I'm a YA fanatic. I'll never outgrow my love for that larger-than-life romance between a boy and a girl, the first everything, when it feels like your first love will be your only. I'll never outgrow the angsty wit and sarcasm laden in most of my favorite YA novels, or the seemingly endless wait for the next in a series. And I'll always enjoy the nice, light reading and quick pace of most in the genre.
But I'm not typically a fan of spoiled-rich-kid dramas. Vampire Diaries, Blue Bloods, Vampire Kisses, these were all huge MISSES for me. Not because of the vampires, but because of those annoyingly snobby little girls whose biggest problems include not having every guy drooling over them. If it wasn't for a friend's suggestion and the fact that it's a popular television series, I probably would have never had any interest in Pretty Little Liars, thinking it would fit right in with that group of superficial YA novels.
Somewhat to my surprise, I was wrong.
Don't get me wrong, the girls in Pretty Little Liars are pretty rich and spoiled. But this feels more like a drama enhancer than author's fantasies. Imagine, four girls who seemingly have everything, haunted by this huge secret that could rip their Gucci-Chanel-Prep -School lives into shreds. They have everything to lose, and when mysterious text messages and emails pop up from someone known only as -A, they realize how real that possibility is.
Now, A. Who is she? The only one who knows all four of these girls' juicy secrets went missing three years ago, right before the group of friends drifted apart. Alison. Maybe she's not missing anymore. Maybe she's back.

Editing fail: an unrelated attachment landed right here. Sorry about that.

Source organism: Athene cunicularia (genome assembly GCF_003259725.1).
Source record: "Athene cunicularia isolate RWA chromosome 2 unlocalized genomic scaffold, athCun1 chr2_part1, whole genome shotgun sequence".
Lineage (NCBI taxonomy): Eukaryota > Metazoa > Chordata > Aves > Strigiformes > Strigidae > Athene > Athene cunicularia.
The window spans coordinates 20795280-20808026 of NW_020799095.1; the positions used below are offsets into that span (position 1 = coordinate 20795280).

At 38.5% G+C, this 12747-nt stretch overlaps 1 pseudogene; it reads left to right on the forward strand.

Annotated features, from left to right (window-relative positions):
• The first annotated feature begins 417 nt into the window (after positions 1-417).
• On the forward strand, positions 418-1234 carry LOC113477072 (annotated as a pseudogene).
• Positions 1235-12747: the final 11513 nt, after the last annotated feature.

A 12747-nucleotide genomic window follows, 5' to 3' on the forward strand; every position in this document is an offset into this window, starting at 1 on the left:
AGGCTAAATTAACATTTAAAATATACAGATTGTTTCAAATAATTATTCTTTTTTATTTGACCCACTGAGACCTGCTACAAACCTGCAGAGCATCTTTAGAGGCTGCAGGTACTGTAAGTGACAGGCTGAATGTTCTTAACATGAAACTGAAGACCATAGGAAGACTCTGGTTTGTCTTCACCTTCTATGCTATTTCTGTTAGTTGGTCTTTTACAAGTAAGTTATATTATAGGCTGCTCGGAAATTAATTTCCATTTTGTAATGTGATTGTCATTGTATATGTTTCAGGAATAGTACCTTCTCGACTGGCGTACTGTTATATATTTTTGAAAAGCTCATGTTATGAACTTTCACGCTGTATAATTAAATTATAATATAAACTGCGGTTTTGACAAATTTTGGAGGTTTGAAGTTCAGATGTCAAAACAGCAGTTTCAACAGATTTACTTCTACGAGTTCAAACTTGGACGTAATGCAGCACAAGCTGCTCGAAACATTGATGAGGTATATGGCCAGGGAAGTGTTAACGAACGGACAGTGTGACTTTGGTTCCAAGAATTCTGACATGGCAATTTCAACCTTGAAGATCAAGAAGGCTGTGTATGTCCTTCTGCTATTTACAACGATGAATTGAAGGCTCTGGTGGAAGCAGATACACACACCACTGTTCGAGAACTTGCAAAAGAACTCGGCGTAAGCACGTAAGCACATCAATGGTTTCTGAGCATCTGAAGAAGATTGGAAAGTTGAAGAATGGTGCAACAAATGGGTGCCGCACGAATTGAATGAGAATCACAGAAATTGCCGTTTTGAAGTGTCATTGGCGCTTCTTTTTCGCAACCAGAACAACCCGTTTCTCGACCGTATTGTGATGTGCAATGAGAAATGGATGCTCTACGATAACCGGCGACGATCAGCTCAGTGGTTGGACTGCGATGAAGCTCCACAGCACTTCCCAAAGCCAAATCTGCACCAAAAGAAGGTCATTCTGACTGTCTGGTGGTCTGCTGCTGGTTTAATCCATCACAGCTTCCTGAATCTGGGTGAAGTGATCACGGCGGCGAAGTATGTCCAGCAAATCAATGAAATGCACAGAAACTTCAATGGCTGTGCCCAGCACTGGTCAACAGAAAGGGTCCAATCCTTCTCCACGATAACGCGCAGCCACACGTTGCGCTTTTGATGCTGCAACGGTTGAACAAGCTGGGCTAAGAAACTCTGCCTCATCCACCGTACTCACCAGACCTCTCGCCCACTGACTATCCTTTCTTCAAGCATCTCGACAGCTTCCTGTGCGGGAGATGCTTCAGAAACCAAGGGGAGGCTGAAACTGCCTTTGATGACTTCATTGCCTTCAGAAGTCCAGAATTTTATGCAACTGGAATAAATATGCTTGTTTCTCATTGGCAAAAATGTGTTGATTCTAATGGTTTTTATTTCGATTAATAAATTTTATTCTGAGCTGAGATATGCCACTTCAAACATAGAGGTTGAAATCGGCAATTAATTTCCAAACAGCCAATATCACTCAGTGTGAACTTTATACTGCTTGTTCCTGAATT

The most compelling thing about Pretty Little Liars is its juicy scandal. It's like the really good gossip everyone likes to hear. But hey, this is America. Gossip is our real number one pasttime, right? Especially when it comes to the pretty people, the wealthy, the popular. Well, Shepard tapped into this almost perfectly. It's a quick read, chock full of scandal and mysteries, that begs you to turn the pages. It comes as no surprise whatsoever that this became a hit television series; it practically seems made for it.
Some of the very things that made this book so juicy, however, are the main problems I have with it. The two "romantic interets" seem like kind of douche-y guys, preying on younger girls. One would definitely find himself jobless and probably sitting in a jail cell if things got out, and the other...well, I'll keep it spoiler-free, but Jerry Springer would love to have him on his show. Hanna - the former chubby girl turned sex goddess - seemed fake to me at some parts. I know all to well what it's like to take comfort in food, but come on. I don't know anyone, not even my 400+ pound friend, who would suddenly crave candy and pastries in a police station, suspected of theft. After the fact, maybe. But not while they're there.
All in all, though, this is a compulsively readable and addictive first novel to a series. It's not literature, there is nothing profound in this book, but it's...fun. Like satisfying a sweet tooth with your favorite candy bar. Chock full of empty calories, but damn satisfying all the same.
Pretty Little Liars - 3.5 out of 5 stars.